Hart Fuller Debate – Jurisprudence Notes

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Background Facts:

A woman in order to avenge her personal grudge against her husband informed of his disliking of Nazis to the Nazi authorities. After the Nazi government was overthrown the husband pressed a charge against his wife for illegally depriving him of his liberty. The wife defended her act on grounds of its legality as under Nazi rule passed by the competent legislature and with her being an obligation to follow the law. Court held wife guilty and found that the statute under which husband was found guilty was contrary to the sound conscience and sense of justice of all decent human beings.

Hart’s Position

  • Hart being a positivist criticized the judgment for disregarding the written law.
  • Hart argued that the law remains law even if it does not meet the demands of external moral criteria.
  • Hart said ‘Law is not morality; do not let it supplant morality’.
  • Hart said that a law being inherently evil and how one ought to react to the law are two separate issues and merely because a law‘s foundation is on evil it cannot be said to be law.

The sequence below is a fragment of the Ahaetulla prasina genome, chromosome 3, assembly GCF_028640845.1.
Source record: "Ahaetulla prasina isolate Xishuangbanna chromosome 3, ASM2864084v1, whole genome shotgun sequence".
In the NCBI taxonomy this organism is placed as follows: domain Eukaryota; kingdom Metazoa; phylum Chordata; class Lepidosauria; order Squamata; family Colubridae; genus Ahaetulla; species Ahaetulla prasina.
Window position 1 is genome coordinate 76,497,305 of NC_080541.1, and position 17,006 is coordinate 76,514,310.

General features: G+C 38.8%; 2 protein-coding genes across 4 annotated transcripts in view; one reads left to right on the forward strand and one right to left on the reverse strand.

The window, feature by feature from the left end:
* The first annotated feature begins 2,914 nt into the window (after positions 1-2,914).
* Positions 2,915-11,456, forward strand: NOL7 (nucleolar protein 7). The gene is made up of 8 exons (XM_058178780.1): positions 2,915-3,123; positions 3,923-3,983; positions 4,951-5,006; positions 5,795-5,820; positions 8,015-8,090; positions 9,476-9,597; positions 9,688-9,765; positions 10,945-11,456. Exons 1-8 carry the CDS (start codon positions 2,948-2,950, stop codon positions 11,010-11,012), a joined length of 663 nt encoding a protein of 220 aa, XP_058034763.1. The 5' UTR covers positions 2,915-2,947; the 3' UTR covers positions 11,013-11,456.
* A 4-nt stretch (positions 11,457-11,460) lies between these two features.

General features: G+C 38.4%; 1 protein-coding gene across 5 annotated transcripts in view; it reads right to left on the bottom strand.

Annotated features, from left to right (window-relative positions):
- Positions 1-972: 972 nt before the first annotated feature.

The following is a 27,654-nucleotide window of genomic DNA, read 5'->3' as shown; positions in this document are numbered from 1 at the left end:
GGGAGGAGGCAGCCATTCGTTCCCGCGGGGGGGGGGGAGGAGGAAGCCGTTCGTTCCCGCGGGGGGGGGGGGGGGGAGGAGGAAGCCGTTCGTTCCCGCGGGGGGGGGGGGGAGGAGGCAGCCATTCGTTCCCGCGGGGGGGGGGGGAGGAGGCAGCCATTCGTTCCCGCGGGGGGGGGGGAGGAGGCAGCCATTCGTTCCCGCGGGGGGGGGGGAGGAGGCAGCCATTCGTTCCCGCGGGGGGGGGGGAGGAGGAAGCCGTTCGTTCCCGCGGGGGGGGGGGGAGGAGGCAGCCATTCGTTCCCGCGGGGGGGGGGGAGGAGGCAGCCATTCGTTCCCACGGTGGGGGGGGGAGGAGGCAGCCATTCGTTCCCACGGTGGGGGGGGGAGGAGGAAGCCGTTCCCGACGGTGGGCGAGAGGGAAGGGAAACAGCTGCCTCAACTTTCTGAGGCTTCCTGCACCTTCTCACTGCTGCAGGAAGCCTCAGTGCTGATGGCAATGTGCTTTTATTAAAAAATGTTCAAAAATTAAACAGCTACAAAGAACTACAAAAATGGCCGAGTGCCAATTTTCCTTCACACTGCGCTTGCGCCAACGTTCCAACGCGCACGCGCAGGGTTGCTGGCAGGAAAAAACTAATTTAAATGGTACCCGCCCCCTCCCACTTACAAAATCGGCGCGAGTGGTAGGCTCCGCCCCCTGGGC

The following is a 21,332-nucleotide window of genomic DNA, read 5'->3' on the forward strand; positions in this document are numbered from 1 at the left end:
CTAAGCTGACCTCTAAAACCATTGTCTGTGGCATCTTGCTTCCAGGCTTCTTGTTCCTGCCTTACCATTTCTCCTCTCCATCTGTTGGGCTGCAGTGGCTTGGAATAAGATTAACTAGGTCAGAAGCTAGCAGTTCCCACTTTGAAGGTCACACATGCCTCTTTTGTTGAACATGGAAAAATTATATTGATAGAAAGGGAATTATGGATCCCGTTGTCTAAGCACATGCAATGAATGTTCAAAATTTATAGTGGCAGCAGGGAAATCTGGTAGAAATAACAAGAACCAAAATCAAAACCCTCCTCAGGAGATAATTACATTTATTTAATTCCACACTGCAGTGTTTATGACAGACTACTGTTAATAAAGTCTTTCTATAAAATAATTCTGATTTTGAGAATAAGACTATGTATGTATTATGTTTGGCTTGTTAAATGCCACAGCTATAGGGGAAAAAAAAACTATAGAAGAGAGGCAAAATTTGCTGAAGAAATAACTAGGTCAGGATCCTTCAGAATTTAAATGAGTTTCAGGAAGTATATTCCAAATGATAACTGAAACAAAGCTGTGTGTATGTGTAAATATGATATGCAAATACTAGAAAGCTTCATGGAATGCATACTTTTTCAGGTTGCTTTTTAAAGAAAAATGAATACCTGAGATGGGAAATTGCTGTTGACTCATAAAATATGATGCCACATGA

• Hart also stated that if wicked/immoral laws are considered valid that does not create any problem when a choice between two evils has to be made in extreme circumstances.
  • Hart said that a legal system might show some conformity with justice or morality but does that does not follow that a rule of recognition a criterion of legal validity ought to include morality in it.
  • Law and morality are not interchangeable terms and law cannot be strike down merely if it’s devoid of any moral content.

Fuller’s Position

  • Fuller stated that law must possess certain characteristics if it is to be classified correctly as ‘law’ and one of most important of such characteristic is ‘inner morality’.
  • For Fuller if law contains no morality it is not law.
  • He also criticized Hart for ignoring the inherent inability of Nazis to be considered as a legal system.
  • He then criticizes positivism itself and states that the fundamental positivism that law must be separate from morality. He considers this postulate incorrect as it denies the possibility of any bridge between the obligation to obey law and other moral obligations.
  • Fuller considered law to be a collaborative effort to aid in the satisfying of mankind’s common needs with each rule of law having a purpose related to the realisation of a value of the legal order.
  • Since, purpose and values are closely related a purpose may be considered as a fact and a standard for judging facts and thereby, removing the dualism between ‘is’ and ‘ought’.
  • Fuller considered that any regime that assists in the spread of, injustice has forfeited its right to expect allegiance from its citizens.

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